Chloé's Modern Exoticism

Jacques Brinon/AP

Giant gold disks cast a warm glow on the Chloé runway Saturday which helped create the feeling of summer for the house’s spring/ summer 2014 ready-to-wear collection. You could practically feel the desert sands blowing inside Paris's vast Lycée venue.

Burning sand dunes were mentioned in the show notes, and they were reflected in the fine lines on a crushed plisse Khaki dress, made for a female Lawrence of Arabia. The flyaway dress, worn with black sandals, were shaped in a way that brought to mind an Art Deco Oyster shell, with a darker fan of khaki found around the waist and shoulders. The ribbed khaki look could also came on sporty-looking trousers which tied at the ankles.

Khaki makes one think of the army, albeit here from a romantic yesteryear, and there was the sense of utilitarian designs becoming more elegant in, for example, a pair of shorts given a modern twist with the use of finer materials. Simpler looks came in a series of white-washed embroidered dresses and white, almost draped-looking swishy trousers and skirts, or in a long dress with the material knotted around the arms like a twist on an elegant bandage.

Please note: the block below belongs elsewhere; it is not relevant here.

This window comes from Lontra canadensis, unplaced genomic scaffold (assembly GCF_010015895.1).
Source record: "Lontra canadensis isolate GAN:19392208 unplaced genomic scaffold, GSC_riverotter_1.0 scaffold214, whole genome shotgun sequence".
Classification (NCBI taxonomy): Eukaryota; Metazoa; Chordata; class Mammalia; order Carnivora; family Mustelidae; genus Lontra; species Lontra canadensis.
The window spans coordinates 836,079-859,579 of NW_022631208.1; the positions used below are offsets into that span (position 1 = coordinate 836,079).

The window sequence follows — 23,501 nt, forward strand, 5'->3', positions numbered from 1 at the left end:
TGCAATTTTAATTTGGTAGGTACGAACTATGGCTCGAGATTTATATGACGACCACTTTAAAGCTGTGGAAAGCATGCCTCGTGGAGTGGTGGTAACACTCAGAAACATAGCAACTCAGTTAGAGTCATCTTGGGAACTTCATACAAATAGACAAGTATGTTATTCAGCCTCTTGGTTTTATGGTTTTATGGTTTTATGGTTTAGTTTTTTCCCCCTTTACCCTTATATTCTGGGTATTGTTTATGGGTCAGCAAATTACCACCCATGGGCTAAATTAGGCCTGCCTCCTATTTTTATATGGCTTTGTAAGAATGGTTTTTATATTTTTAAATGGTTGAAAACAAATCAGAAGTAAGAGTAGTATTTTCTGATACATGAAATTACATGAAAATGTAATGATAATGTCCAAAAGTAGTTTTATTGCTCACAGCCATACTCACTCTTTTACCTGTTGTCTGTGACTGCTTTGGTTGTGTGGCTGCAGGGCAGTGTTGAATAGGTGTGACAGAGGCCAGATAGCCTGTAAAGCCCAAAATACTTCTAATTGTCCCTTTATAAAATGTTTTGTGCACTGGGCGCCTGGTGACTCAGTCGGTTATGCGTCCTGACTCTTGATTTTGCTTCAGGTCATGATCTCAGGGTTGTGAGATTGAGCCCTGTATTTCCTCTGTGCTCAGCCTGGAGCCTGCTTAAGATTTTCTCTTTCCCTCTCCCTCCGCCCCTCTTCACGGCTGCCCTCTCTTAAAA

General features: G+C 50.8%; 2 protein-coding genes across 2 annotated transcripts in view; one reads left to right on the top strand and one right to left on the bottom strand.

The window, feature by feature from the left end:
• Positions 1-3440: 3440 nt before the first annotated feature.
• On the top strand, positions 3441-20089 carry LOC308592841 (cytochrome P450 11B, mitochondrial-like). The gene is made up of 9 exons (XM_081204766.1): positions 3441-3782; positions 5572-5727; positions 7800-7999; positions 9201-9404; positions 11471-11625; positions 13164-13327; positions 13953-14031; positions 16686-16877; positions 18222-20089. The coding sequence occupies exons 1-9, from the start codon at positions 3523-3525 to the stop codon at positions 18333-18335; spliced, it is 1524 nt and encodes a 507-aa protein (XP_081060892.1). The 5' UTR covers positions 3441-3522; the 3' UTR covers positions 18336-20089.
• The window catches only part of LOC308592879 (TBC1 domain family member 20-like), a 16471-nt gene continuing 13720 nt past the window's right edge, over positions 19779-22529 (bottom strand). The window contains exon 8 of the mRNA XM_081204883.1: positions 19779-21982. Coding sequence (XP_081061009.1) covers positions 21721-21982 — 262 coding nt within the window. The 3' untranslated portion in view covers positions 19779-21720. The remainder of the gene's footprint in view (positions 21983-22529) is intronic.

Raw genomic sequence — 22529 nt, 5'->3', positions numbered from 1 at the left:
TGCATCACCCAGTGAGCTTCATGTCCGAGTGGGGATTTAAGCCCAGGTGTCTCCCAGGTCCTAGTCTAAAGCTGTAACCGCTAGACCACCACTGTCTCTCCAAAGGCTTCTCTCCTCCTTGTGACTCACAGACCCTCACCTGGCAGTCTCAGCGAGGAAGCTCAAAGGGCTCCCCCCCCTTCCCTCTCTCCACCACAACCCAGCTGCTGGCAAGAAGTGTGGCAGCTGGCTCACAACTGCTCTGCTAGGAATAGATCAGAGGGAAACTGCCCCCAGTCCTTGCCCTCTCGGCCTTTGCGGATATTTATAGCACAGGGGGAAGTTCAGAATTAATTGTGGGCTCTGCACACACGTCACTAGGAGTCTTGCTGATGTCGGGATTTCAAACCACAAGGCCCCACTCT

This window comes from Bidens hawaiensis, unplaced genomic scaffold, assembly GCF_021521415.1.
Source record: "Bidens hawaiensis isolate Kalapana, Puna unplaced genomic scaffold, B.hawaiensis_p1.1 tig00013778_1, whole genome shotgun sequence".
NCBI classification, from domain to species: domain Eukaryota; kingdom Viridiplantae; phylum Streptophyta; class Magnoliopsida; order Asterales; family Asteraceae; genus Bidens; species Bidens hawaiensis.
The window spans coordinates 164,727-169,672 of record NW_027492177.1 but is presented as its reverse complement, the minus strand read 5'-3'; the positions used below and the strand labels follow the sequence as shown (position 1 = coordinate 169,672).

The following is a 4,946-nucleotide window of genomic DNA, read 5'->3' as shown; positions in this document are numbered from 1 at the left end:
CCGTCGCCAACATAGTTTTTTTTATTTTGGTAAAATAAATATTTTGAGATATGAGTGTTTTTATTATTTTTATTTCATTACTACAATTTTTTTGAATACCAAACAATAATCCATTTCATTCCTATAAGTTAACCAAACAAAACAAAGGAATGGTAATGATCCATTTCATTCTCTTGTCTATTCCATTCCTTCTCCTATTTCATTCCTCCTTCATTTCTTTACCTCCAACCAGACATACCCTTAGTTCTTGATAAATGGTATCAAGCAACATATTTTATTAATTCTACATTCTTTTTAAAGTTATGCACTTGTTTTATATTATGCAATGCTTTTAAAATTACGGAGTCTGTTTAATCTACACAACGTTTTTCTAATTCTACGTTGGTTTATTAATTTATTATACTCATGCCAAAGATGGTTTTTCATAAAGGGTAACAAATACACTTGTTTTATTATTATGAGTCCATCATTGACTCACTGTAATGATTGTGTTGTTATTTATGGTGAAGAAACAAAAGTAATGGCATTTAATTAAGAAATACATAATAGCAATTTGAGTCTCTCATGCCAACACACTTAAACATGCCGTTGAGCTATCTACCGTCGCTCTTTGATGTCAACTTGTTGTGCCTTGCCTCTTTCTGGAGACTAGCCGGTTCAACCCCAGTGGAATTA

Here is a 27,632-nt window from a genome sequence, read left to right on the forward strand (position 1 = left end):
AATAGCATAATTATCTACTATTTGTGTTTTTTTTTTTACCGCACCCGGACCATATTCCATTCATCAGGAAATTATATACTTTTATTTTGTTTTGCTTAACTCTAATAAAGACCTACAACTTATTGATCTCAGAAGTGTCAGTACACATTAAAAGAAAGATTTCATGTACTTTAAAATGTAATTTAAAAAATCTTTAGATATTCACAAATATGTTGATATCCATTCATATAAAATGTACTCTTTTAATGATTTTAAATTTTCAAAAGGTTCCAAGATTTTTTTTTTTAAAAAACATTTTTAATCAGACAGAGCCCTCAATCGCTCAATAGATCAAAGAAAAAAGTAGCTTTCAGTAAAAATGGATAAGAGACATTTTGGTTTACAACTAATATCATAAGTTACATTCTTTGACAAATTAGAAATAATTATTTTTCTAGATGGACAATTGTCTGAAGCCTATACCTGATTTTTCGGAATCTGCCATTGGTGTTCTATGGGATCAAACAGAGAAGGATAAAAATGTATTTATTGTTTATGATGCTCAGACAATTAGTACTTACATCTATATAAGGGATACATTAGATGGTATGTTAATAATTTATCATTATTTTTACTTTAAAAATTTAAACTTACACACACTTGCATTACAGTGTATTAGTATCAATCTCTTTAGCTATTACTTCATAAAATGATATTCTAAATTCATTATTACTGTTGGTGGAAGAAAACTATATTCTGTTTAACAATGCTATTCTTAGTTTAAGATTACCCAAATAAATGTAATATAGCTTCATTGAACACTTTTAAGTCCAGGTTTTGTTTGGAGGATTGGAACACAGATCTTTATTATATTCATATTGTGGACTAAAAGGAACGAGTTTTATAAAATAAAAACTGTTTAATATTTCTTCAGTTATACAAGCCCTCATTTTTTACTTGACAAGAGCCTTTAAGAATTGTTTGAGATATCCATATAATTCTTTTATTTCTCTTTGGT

Some of the most striking pieces were dresses made of Tuareg blue graphic lace, a modern update on an old tradition but here reinterpreted in bold colors and patterns which had a sense of history but looked paired-down and cool.

It was a collection which felt grounded and practical, thanks to some of the desert-inspired daywear, such as shorts tied high at the sides. For example, some Kaftan-inspired dresses with flowing silhouettes were paired with belts which cinched the waistline. The collection was described by the house as a form of modern exoticism.

Chloé’s chief executive, Geoffroy de La Bourdonnaye, perhaps summed it up best when he told The Daily Beast on Sunday that the house's designer, Clare Waight Keller, “Is flying with Chloé as she creates clothes that mix the sophisticated savoir faire of couture with a very airy and light attitude."